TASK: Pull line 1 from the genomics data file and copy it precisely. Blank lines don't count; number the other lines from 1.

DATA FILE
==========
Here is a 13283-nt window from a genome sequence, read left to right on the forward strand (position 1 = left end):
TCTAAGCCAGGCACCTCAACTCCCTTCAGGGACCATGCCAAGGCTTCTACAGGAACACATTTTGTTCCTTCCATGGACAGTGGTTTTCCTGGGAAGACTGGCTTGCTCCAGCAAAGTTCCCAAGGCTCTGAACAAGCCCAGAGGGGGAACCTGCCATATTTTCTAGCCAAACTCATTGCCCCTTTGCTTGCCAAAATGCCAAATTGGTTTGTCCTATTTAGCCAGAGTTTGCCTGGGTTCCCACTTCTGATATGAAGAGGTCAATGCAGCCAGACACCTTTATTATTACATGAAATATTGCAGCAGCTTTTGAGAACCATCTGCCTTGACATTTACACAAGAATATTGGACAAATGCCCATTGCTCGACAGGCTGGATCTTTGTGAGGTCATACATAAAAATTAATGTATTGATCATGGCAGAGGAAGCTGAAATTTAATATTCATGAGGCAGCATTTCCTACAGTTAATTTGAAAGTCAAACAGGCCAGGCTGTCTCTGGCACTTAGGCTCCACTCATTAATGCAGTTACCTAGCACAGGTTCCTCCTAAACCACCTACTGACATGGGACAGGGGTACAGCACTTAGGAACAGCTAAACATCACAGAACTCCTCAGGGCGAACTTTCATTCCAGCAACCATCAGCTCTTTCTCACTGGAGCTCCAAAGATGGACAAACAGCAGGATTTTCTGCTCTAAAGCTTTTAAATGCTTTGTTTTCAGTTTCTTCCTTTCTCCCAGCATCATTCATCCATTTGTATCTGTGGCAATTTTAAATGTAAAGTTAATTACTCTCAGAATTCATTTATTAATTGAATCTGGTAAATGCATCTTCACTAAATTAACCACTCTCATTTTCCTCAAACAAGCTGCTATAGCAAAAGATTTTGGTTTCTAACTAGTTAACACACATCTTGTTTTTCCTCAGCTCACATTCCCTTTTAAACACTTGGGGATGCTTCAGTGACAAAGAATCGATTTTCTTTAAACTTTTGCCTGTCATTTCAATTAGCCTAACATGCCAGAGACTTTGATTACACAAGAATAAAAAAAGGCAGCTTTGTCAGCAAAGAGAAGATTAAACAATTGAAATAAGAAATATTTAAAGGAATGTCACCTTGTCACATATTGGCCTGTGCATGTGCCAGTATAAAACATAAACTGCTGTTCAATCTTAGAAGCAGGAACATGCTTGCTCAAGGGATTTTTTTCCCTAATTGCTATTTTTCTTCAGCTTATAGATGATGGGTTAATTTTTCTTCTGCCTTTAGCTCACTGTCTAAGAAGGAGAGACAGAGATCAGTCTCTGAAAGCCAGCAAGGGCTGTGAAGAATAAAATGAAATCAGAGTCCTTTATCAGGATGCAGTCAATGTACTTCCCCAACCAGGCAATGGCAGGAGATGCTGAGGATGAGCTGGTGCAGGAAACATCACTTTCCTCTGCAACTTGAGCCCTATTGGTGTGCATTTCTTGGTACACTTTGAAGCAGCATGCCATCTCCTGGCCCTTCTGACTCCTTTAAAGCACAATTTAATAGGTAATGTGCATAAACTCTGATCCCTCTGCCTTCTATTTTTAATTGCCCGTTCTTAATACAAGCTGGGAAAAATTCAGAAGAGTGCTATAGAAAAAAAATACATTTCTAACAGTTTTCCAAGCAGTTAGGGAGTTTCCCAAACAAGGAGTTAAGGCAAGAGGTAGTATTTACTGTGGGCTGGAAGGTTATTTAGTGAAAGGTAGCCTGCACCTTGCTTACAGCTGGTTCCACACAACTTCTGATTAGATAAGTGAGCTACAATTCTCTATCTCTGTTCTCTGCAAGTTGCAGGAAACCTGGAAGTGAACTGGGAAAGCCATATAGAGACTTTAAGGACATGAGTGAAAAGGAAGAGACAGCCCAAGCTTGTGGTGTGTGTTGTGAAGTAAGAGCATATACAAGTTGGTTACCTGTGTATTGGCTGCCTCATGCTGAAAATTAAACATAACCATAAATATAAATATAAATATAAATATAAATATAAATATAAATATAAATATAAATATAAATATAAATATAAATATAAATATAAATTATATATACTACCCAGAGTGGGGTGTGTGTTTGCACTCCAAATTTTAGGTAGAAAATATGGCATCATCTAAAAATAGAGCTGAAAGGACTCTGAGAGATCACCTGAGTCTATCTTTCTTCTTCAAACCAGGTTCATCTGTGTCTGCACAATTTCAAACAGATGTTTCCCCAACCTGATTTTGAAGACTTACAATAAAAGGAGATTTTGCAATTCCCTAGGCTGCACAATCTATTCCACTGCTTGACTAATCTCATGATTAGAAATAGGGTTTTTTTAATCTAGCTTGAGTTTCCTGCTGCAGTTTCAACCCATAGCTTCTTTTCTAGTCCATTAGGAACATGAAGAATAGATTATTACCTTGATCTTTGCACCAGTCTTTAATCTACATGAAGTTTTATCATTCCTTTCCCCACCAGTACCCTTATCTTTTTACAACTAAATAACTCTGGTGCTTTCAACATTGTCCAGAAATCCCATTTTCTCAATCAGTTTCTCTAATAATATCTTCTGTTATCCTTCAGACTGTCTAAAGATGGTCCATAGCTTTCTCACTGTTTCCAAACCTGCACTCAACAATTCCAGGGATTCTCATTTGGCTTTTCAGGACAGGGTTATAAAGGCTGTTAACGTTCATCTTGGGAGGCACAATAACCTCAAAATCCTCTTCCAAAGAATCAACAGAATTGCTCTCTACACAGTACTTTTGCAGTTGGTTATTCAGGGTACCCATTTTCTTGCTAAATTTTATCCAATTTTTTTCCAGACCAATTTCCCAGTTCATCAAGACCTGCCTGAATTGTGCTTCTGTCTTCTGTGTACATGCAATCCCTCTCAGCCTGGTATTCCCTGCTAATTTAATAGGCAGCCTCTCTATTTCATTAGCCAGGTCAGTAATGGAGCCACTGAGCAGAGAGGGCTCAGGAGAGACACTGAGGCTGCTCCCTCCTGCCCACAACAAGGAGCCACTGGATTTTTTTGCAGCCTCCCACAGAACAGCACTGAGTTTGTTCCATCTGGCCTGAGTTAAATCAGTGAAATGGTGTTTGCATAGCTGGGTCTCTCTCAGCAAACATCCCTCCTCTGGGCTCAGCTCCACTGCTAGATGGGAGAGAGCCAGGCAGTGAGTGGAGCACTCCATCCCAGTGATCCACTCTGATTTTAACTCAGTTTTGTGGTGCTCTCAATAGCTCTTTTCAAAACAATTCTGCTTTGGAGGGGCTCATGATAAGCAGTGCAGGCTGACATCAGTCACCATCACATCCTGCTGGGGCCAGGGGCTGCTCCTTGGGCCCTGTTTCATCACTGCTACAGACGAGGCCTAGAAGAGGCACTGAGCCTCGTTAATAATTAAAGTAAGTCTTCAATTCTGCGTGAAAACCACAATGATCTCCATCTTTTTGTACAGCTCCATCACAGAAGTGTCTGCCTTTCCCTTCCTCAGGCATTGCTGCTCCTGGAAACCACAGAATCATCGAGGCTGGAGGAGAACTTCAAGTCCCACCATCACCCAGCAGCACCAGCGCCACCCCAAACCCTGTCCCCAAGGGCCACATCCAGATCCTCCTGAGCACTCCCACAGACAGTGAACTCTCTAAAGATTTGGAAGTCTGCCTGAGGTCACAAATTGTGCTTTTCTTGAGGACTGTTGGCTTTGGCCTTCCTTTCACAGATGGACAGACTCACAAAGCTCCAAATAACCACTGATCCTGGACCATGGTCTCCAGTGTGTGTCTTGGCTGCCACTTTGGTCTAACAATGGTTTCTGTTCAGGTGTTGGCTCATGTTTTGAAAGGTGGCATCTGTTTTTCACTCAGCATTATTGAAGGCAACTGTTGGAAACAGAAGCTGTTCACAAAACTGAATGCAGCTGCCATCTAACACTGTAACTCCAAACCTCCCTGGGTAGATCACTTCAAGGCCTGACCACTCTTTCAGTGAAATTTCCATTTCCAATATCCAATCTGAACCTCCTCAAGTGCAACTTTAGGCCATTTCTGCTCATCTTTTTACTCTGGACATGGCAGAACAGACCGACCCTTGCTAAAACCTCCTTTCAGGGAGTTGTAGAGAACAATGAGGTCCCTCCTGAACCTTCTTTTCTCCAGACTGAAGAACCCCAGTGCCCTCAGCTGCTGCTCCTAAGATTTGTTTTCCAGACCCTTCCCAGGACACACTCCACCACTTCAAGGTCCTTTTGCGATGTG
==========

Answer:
Here is a 13283-nt window from a genome sequence, read left to right on the forward strand (position 1 = left end):